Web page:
Album Reviews

David Bowie


Artist:     David Bowie

Album:     Legacy

Label:     Sony Legacy

Release Date:     11/11/2016


No amount of greatest hits packages or reissues of classic material will ever assuage the sadness and sense of loss that accompanied David Bowie’s unexpected passing earlier this year. However, each reaffirms just how essential and important he was as far as his contributions to music’s evolution, from its flights of fancy to its recognition as a serious, thought-provoking art form with philosophical and emotional intent. Legacy accomplishes all that and more, offering a collection of Bowie’s classic material that begins with his pre-Ziggy era — when he first attracted notice mostly by dressing in drag — to his final work, Blackstar and the attendant stage show that evolved with it shortly after its release.

Most of the material is already overly familiar, of course — “Space Oddity,” “Changes,” “Ziggy Stardust,” “Young Americans,” “Let’s Dance” and the like — but here, collected all in one place, it makes for as impressive a collection as any ever assembled for one individual artist. With 40 songs in all, it picks up the odd threads as well — soundtrack offerings, duets with Queen, Mick Jagger and the Pet Shop Boys and the odd single — while giving equal weight to later albums that often paled in recognition compared to his early iconic efforts. Revisits to songs such as “I’m Afraid of Americans,” “New Killer Star” and “Absolute Beginners” reinforces the notion that while Bowie may have evolved and become less dependent on snappy hooks and resilient refrains, his music was no less intriguing or essential as his career progressed. So while the inclusion of some rarities or outtakes might have made Legacy more essential for the completist, it does serve as a reminder of why we’ll be likely to mourn his loss for many years to come.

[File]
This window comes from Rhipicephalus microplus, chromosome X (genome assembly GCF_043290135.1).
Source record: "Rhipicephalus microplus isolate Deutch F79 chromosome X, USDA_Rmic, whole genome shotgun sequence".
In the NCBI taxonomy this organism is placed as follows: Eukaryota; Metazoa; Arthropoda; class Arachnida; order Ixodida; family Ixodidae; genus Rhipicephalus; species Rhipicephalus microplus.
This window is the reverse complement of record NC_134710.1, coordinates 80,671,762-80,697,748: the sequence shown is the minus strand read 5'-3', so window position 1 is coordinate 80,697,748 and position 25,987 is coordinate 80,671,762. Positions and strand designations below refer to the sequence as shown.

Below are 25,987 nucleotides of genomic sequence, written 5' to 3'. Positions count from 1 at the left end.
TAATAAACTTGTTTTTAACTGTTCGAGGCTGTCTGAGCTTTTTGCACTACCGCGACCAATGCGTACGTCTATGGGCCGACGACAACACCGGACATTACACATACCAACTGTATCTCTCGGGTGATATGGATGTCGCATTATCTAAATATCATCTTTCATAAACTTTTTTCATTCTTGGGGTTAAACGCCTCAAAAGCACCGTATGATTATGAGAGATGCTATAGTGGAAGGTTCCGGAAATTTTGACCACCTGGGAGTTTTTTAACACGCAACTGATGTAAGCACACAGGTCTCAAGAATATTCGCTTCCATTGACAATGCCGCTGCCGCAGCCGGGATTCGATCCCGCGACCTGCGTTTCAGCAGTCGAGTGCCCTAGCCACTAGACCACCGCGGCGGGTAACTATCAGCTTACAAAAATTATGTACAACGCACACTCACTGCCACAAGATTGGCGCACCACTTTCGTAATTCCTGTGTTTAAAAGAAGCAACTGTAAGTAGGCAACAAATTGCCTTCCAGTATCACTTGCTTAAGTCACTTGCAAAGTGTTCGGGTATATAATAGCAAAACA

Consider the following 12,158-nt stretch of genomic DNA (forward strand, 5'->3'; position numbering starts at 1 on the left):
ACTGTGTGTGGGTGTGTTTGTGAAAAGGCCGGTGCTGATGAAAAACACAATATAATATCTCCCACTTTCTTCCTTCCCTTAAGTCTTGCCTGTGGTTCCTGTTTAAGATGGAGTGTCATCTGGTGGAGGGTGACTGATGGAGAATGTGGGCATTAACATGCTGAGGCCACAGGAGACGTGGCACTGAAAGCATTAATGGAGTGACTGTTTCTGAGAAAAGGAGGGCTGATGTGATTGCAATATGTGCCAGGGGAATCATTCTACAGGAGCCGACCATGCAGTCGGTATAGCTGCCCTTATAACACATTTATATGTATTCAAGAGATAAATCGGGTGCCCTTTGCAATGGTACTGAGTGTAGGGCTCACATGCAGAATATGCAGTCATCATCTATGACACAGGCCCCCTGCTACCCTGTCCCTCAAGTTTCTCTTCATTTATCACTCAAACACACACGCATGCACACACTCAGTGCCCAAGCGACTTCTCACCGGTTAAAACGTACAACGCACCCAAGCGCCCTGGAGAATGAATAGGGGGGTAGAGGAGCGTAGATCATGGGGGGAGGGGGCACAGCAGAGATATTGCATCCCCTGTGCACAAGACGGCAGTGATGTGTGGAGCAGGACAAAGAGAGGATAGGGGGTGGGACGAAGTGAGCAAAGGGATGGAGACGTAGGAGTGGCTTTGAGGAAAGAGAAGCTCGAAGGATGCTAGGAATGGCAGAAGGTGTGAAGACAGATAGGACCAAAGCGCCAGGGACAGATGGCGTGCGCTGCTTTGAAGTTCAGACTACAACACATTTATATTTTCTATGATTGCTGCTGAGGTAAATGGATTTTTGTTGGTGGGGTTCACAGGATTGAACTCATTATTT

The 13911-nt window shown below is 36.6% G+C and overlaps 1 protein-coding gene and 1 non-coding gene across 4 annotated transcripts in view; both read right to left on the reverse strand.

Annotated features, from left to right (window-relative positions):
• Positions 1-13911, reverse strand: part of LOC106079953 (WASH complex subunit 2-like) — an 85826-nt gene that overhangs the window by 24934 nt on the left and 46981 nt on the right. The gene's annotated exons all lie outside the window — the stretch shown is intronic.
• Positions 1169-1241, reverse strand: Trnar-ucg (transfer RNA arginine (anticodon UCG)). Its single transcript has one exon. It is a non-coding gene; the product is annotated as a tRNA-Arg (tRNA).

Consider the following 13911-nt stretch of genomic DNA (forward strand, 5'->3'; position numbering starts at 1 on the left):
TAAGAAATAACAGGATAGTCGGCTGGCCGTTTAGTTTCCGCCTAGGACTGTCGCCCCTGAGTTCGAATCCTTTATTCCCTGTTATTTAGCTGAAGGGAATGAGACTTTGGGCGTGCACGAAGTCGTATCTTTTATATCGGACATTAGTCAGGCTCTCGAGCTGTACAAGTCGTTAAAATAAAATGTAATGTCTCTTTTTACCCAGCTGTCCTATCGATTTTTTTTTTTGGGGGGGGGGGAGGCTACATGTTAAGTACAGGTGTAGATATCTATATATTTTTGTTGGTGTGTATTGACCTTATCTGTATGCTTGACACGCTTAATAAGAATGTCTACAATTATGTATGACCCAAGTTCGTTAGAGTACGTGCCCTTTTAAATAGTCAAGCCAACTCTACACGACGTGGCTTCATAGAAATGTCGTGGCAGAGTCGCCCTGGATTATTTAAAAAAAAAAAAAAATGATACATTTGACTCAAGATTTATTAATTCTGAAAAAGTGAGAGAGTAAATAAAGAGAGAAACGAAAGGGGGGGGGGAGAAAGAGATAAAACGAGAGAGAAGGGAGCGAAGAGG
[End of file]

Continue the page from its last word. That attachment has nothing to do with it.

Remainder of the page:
-Lee Zimmerman

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